Victims Make Friends with Victims, But Should They?

A strong support system- at least that’s how we perceive them to be, but is it really in our best interest to develop relationships solely based on shared trauma?

The way we approach our trauma can either make us victims, or it can turn us into evolved, conscious co-creators who are willing to analyze every aspect of our healing. In analyzing these friendships, we must be aware of the paradigms we share, as well as the pattern of conversations and emotional states which take place.

Lets be honest- many of these relationships are found in support groups and may seem to be beneficial, but when we really take a look at them, we will find that more often then not, they are preventing us from altering our thought patterns and paradigms in ways which will benefit our growth and overall well-being.

Based on my own experience with these types of relationships, I created a list that can be read through and checked off to help the reader determine whether their friendship is helping or hurting them.

Positive Impacts of Shared Trauma Friendships:

o Having a support system which understands the impact of the trauma.

o Having a trustworthy friend to communicate feelings and thoughts without feeling invalidated.

o Sharing coping techniques, knowledge, and methods to heal mental & physical wounds.

o Having a friendship in which growth is encouraged and can be shared with each other.

o Comfort and reliability.

Negative Impacts of Shared Trauma Friendships:

o Growing too comfortable with just that one individual, preventing self from building trust in family, other friendships, co-workers, peers, and mentors.

o Stagnancy in growth as a result of being too comfortable.

o Lingering on experience of shared trauma and negative impacts of the trauma (mentality, physicality, emotional patterns)

o Co-dependency for the individual, creating an out-of-balance relationship and placing unnecessary responsibility on other individual.

o Maintaining the idea that you are both victims- and feeding it. This includes seeking pity from outsiders as a joint-effort.o Developing tunnel-vision; seeing life from the eyes of a victim, focusing on the trauma, and constantly beating yourself down with negative thought patterns.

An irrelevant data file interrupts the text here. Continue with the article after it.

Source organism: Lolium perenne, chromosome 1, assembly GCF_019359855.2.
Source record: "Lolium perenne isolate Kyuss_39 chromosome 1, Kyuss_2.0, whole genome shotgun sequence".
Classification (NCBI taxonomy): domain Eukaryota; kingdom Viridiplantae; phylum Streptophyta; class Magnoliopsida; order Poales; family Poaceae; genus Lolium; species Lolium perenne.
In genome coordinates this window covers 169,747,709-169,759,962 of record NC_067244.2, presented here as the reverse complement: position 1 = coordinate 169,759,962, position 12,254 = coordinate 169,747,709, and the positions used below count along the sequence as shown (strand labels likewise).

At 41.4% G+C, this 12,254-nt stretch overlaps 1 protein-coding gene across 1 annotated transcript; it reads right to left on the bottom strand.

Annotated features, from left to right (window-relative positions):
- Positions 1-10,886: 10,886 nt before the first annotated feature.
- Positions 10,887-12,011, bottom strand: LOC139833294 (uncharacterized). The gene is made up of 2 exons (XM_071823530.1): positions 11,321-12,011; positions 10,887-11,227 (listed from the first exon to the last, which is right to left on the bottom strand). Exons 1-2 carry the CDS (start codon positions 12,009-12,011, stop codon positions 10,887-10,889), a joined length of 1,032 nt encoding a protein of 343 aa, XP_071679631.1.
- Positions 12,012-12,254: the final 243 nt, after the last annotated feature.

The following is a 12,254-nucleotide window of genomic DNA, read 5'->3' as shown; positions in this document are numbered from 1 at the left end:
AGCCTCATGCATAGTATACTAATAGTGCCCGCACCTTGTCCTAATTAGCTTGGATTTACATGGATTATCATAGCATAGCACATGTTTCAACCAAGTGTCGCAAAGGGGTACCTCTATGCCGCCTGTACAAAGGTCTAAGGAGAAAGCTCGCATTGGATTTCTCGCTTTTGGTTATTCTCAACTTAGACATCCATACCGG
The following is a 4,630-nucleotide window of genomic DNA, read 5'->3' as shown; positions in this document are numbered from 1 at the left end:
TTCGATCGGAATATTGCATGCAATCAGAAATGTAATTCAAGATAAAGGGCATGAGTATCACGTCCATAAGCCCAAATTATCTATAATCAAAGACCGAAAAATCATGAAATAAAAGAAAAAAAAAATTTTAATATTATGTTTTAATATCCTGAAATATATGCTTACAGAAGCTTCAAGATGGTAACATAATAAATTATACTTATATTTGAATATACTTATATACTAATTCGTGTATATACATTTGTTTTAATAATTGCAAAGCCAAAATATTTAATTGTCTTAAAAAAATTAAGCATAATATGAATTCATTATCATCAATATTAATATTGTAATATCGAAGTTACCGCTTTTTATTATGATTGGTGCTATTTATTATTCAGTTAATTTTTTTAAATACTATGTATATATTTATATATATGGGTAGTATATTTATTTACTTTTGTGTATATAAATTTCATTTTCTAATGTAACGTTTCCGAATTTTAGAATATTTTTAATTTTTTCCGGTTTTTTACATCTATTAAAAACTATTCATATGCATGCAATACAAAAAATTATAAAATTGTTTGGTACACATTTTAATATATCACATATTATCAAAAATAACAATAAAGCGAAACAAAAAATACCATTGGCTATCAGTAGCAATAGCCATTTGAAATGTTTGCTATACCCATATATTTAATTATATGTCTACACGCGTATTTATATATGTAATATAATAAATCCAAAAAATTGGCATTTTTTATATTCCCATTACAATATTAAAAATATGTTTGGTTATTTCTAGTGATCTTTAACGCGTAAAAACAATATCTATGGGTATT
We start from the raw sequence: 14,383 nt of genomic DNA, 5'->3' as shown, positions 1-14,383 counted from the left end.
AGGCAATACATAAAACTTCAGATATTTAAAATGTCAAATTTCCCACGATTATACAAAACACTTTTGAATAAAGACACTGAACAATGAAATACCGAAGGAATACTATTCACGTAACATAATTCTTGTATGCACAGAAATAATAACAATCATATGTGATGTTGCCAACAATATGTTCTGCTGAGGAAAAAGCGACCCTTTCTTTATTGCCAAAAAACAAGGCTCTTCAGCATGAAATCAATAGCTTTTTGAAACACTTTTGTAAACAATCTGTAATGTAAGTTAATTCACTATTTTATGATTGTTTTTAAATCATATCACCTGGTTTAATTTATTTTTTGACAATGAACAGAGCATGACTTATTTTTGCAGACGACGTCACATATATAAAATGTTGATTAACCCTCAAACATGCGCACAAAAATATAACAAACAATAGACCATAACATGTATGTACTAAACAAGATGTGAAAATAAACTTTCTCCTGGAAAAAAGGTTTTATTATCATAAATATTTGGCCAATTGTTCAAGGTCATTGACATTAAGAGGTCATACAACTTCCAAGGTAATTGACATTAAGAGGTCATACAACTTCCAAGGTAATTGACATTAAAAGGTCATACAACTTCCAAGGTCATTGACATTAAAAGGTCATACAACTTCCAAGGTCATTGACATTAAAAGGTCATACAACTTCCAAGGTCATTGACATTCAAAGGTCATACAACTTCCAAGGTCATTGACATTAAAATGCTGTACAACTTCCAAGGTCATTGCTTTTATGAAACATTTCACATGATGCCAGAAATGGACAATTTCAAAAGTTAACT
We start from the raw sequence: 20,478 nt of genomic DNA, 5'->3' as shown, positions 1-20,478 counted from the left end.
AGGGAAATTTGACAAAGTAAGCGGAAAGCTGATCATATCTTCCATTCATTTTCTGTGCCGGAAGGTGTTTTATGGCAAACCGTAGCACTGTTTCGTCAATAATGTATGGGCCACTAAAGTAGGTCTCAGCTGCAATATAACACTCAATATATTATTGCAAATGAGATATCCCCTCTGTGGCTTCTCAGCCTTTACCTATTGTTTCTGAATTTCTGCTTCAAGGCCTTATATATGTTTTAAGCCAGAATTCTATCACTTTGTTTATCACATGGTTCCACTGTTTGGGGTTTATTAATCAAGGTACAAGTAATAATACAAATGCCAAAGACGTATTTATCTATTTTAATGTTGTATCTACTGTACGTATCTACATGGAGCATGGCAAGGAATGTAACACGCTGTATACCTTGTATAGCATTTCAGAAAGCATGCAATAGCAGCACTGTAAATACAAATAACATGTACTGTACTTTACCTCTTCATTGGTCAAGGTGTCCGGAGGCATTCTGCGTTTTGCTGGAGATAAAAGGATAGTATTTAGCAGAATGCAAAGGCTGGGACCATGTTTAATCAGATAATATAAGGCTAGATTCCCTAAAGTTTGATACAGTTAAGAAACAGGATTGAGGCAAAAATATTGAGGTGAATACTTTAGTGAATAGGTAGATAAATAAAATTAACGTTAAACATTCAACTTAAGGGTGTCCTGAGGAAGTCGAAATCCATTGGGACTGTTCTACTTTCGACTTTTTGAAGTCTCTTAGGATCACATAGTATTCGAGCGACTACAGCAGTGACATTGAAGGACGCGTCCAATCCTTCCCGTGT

Be observant.. detach yourself from any emotion or belief while analyzing these relationships, and you will know whether they are in your benefit or doing you a disservice.

It isn’t recommended that you “cut them off” or flat out end the relationship, but to slowly redirect the conversations you have and guide them into one of harmony and acceptance. If it seems impossible to do this with some individuals, then I would suggest slowly pulling yourself out of the friendship, with grace and in the most loving way possible, taking with you the valuable knowledge you’ve learned in the process.

If you’ve made an attempt to correct the pattern of harmful speaking in these relationships, and there are no different results, it may be best to flat out explain to the other why you don’t think it is benefiting either of you to continue the bond.

It takes a lot of courage to analyze and correct harmful thought patterns, paradigms, and belief systems, and what we resist will only persist, so it is important to make sure you are not ending one harmful act only to be replaced with another. (Ending one stagnant friendship to replace it with another, for example.) It can get exhausting when you continuously try to avoid learning the lesson the universe and your higher self have laid out for you.

What you resist, persists. Take responsibility for every aspect of your life (including friendships,) share your knowledge, and have forgiveness for yourself and others. You will always win if you take this route.

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